The City of New York and several individual Rikers Island correction officers are facing a proposed class action lawsuit that claims they repeatedly arrested prison visitors without cause under false charges of smuggling “K2” synthetic marijuana in books.
The case claims the five named plaintiffs were visitors at the prison and brought books to either read while they were waiting or give to the inmates they were visiting. After successfully passing through security and being sniffed by canines, the plaintiffs, the complaint alleges, were each subsequently detained by correction officers and told they were being arrested for attempting to smuggle K2 on the pages of the books they brought with them. The lawsuit contends that none of the plaintiffs actually had any K2 in their possession, however, and that their arrests were made without probable cause. All charges against the plaintiffs were subsequently dropped during their first court appearances after their respective arraignments, the case explains.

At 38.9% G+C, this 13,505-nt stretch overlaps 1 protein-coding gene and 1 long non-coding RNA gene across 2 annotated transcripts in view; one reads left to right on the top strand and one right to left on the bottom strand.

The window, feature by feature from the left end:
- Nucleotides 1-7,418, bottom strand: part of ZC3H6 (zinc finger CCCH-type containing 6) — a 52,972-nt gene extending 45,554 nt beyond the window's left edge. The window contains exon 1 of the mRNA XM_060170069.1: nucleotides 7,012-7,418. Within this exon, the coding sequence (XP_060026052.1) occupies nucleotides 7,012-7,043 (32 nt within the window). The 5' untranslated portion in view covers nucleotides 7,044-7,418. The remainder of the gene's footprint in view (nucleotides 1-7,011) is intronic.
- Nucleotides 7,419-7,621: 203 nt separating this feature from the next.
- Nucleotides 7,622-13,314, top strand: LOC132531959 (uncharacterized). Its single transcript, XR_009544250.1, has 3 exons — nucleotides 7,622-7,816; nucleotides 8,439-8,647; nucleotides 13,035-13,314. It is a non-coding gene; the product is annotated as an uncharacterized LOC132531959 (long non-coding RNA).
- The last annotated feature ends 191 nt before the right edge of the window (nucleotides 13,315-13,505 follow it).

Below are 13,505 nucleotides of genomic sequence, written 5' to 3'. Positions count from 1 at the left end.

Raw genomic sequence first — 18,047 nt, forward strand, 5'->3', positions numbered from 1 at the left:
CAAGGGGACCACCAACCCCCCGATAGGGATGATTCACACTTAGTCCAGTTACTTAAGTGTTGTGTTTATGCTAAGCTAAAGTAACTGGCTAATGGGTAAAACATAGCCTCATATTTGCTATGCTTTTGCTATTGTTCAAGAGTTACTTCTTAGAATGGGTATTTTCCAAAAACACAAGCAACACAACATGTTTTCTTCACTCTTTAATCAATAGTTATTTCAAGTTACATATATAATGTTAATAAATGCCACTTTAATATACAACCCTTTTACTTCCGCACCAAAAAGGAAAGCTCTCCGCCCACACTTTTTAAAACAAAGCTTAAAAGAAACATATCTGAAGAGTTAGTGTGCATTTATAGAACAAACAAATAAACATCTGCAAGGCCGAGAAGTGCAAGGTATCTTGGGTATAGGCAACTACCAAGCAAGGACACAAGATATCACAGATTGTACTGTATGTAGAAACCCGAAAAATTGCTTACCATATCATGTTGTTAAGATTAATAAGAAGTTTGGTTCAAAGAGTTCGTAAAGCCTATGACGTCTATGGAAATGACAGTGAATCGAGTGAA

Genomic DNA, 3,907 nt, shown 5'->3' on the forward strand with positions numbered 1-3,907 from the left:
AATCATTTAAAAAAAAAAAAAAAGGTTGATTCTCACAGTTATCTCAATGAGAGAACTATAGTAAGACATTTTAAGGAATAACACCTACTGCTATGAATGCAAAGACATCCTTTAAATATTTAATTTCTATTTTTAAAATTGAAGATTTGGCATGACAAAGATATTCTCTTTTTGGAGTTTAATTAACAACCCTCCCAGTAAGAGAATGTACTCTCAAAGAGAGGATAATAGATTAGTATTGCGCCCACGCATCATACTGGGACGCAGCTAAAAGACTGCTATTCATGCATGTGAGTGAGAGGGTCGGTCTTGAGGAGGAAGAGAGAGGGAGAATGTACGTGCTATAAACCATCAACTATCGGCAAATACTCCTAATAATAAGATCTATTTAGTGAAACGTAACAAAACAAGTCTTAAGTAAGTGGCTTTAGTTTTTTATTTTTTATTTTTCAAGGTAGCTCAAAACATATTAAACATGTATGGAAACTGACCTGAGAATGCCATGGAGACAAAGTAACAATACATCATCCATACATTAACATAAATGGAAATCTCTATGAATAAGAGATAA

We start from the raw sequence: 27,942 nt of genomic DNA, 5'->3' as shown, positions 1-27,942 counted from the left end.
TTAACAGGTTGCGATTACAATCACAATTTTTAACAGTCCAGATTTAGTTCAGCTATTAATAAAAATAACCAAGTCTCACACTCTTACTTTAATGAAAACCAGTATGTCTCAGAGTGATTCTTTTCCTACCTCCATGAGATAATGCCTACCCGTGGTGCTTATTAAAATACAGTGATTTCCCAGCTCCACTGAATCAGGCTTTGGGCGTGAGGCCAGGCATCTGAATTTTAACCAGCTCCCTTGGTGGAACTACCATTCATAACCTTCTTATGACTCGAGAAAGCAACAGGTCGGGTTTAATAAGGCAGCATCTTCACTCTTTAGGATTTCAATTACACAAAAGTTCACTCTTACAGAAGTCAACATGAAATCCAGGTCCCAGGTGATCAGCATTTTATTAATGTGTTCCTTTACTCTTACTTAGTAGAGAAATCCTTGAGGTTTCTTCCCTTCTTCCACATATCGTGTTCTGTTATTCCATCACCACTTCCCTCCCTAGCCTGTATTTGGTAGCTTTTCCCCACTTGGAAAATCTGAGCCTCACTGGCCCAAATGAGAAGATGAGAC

Even though all the allegedly false charges were eventually dropped, the case contends the plaintiffs still suffered significant negative consequences from their “baseless” arrests. After their respective arrests, the plaintiffs were prohibited from visiting their loved ones at any New York City correctional facility for as much as a year, the suit says. The case further claims that the inmates the plaintiffs were attempting to visit were also harmed in that they were barred from all contact visits for months afterward. Moreover, the complaint says the plaintiffs’ arrests caused emotional distress, deprived them of their freedom and even cost one plaintiff his job.
The lawsuit looks to represent a class comprised of all individuals who were arrested during visits to Rikers Island for allegedly carrying K2 in books or paper material and subsequently had all criminal charges against them dismissed.